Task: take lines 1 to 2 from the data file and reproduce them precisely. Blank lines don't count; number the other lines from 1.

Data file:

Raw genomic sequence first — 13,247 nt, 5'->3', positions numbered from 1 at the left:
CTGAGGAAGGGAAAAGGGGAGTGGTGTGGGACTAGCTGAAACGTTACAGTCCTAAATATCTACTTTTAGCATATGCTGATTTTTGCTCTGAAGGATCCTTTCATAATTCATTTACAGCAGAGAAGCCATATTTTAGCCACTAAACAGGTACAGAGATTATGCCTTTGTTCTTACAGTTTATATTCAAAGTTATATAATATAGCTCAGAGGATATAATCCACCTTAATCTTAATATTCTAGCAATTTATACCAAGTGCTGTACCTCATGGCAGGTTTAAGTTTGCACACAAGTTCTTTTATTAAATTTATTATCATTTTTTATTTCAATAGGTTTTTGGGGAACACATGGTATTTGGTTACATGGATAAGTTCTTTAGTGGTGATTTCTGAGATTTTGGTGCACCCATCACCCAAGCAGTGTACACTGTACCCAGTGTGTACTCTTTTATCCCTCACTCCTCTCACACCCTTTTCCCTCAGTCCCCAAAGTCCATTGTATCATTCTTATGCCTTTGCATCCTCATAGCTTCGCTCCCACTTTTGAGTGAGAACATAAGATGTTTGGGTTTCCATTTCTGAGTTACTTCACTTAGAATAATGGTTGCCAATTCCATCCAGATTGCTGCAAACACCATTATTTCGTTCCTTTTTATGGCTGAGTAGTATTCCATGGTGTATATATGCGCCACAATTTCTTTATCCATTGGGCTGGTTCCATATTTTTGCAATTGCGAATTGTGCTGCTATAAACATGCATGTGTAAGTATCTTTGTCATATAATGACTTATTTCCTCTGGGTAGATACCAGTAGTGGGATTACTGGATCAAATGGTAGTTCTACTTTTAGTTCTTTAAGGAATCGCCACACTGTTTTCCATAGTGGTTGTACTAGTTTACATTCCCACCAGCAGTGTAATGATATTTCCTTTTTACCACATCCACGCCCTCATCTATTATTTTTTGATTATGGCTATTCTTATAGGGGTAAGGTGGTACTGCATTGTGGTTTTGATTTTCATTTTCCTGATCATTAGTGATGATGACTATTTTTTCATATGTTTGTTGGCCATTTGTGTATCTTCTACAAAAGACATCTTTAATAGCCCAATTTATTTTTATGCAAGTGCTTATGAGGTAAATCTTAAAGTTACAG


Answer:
Raw genomic sequence first — 13,247 nt, 5'->3', positions numbered from 1 at the left:
CTGAGGAAGGGAAAAGGGGAGTGGTGTGGGACTAGCTGAAACGTTACAGTCCTAAATATCTACTTTTAGCATATGCTGATTTTTGCTCTGAAGGATCCTTTCATAATTCATTTACAGCAGAGAAGCCATATTTTAGCCACTAAACAGGTACAGAGATTATGCCTTTGTTCTTACAGTTTATATTCAAAGTTATATAATATAGCTCAGAGGATATAATCCACCTTAATCTTAATATTCTAGCAATTTATACCAAGTGCTGTACCTCATGGCAGGTTTAAGTTTGCACACAAGTTCTTTTATTAAATTTATTATCATTTTTTATTTCAATAGGTTTTTGGGGAACACATGGTATTTGGTTACATGGATAAGTTCTTTAGTGGTGATTTCTGAGATTTTGGTGCACCCATCACCCAAGCAGTGTACACTGTACCCAGTGTGTACTCTTTTATCCCTCACTCCTCTCACACCCTTTTCCCTCAGTCCCCAAAGTCCATTGTATCATTCTTATGCCTTTGCATCCTCATAGCTTCGCTCCCACTTTTGAGTGAGAACATAAGATGTTTGGGTTTCCATTTCTGAGTTACTTCACTTAGAATAATGGTTGCCAATTCCATCCAGATTGCTGCAAACACCATTATTTCGTTCCTTTTTATGGCTGAGTAGTATTCCATGGTGTATATATGCGCCACAATTTCTTTATCCATTGGGCTGGTTCCATATTTTTGCAATTGCGAATTGTGCTGCTATAAACATGCATGTGTAAGTATCTTTGTCATATAATGACTTATTTCCTCTGGGTAGATACCAGTAGTGGGATTACTGGATCAAATGGTAGTTCTACTTTTAGTTCTTTAAGGAATCGCCACACTGTTTTCCATAGTGGTTGTACTAGTTTACATTCCCACCAGCAGTGTAATGATATTTCCTTTTTACCACATCCACGCCCTCATCTATTATTTTTTGATTATGGCTATTCTTATAGGGGTAAGGTGGTACTGCATTGTGGTTTTGATTTTCATTTTCCTGATCATTAGTGATGATGACTATTTTTTCATATGTTTGTTGGCCATTTGTGTATCTTCTACAAAAGACATCTTTAATAGCCCAATTTATTTTTATGCAAGTGCTTATGAGGTAAATCTTAAAGTTACAG